Thursday, November 3
Xs and Ys
Sometimes I happen upon two quotes almost simultaneously which, like the meeting point of an X and Y axis, create a bull's eye of truth that hits right at the heart of my experience. At the moment, they are:
"Whenever you do what you don't want to do, it is a spiritual practice." -Karen Maezen Miller, from a tweet about a week ago
"Only one feat is possible: not to have run away" -Dag Hammarskjold
I make no secret of the fact that I am deeply struggling in caring for my 9-month old son right now. His sleep is a mess from teething/learning to crawl/standing and cruising around the furniture. I wrote about it in this post last week; I'll probably write about it next week, too. It is, no doubt, the defining fact of my life right now. It's messing with my brain, big time. When I sit up with him at night, half-asleep, achy, feeling lost and crazy, my mind clouds up with dark, brooding, menacing thoughts, most of them summing up roughly to this: I am not good enough. I am a terrible mommy, and therefore, I am a terrible person.
It is incredibly easy and seductive, as a mama, to exhaustively list all of our perceived faults, and give ourselves no credit for all the good that we do in a day. It feels good to hear other people tell us that we're doing a good job, but we don't really believe them. Surely if they knew about all the stuff that's going on in our heads, what we feel we're really like, then they would retract their praise. But even amidst the densest fog of self-doubt and self-loathing, as these two quotes indicate, there is one redemptive truth one can cling to, and catch a bit of clarity from.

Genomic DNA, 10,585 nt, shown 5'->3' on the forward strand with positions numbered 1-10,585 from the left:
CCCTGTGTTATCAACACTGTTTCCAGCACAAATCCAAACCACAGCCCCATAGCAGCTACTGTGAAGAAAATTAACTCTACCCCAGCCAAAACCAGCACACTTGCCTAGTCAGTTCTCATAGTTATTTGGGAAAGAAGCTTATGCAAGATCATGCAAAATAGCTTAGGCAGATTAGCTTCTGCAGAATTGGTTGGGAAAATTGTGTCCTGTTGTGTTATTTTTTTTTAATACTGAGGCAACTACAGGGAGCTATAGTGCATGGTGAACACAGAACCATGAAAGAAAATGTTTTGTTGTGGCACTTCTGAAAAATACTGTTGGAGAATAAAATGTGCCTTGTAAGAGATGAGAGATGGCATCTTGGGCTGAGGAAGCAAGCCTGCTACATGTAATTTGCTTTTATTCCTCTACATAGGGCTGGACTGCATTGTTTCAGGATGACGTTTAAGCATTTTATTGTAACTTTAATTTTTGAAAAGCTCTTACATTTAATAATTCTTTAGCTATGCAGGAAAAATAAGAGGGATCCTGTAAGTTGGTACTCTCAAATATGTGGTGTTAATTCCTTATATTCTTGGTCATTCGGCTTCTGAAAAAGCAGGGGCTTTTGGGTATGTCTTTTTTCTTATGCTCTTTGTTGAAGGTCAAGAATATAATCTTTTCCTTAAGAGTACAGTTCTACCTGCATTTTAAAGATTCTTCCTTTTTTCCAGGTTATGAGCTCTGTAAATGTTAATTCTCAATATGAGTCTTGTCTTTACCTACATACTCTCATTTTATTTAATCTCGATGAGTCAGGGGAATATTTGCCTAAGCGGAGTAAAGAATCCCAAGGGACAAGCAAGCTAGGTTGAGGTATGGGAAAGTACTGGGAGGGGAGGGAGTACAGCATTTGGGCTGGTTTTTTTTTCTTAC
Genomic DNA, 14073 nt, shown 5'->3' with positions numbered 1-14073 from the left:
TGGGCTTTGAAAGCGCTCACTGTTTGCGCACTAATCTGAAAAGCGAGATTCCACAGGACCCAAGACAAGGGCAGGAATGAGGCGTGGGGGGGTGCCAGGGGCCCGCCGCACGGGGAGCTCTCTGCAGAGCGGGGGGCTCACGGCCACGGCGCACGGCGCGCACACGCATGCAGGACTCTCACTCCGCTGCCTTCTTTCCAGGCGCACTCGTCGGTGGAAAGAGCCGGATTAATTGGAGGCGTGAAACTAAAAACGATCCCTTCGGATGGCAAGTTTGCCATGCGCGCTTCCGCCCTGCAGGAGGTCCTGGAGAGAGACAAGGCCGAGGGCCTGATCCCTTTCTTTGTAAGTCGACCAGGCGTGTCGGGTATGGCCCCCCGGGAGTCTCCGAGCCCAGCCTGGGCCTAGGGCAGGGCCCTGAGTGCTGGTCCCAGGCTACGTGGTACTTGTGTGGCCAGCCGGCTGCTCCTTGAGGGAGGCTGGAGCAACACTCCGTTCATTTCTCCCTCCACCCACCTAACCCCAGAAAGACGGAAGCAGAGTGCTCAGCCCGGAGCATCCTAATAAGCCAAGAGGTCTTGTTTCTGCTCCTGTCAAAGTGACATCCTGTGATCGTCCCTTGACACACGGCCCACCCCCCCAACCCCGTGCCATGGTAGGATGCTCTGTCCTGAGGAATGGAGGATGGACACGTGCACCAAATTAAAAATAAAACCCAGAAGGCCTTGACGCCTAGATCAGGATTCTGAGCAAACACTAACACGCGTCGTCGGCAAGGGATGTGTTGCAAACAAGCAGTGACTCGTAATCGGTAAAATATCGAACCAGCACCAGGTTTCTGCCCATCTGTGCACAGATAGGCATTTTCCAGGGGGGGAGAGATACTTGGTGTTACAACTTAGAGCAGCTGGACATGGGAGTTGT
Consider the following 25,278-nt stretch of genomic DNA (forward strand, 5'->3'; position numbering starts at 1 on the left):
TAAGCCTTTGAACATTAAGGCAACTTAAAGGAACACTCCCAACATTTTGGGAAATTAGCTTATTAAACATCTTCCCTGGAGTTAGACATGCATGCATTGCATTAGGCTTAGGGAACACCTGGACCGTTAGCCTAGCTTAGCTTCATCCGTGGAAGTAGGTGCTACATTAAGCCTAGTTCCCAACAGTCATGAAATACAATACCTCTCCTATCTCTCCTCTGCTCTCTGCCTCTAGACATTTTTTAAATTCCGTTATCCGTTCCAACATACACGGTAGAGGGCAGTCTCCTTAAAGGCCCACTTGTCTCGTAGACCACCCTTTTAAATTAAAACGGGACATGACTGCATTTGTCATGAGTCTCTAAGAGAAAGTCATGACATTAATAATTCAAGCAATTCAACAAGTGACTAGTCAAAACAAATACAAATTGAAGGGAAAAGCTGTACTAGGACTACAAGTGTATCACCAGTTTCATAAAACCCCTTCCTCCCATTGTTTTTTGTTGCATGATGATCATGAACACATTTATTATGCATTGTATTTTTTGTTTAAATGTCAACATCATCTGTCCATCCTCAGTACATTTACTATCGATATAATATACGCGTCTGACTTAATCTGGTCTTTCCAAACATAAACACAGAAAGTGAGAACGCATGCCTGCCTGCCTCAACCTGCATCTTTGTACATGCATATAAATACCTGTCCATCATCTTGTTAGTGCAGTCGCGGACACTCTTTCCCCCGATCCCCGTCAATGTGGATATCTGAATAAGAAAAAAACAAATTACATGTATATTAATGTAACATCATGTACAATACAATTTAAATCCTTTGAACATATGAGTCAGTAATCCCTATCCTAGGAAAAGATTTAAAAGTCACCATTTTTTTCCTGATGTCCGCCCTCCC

I show up.
I show up for my son, no matter what my state. True, sometimes I let a few wailing minutes go by, and true, I often mutter curses under my breath, but I go to him. "This is your new spiritual practice: getting our of bed." (KMM again.) I show up, I hold and nurse him. I pick him up when he falls down. I pick him up from daycare two days a week. No matter how much I fantasize, in the dead of night, about getting in the car, setting the GPS on a course to Mexico and never looking back, I'm still here, day in and day out, and I show up for my little guy. I have made the choice to be a SAHM, and sometimes I feel like this choice is costing me a great deal, but it's still the toughest job I've ever (mostly) loved, and I do not, not ever, regret one minute of being present for my boy.
I have not run away. I will not run away. I may do it grumbling, but I do those things that I do not want to do. It may not at all feel very spiritual, but there is no doubt that it is a practice, this mothering gig.
That could be the shortest and most complete job description of motherhood: showing up.
And I do. Job well done.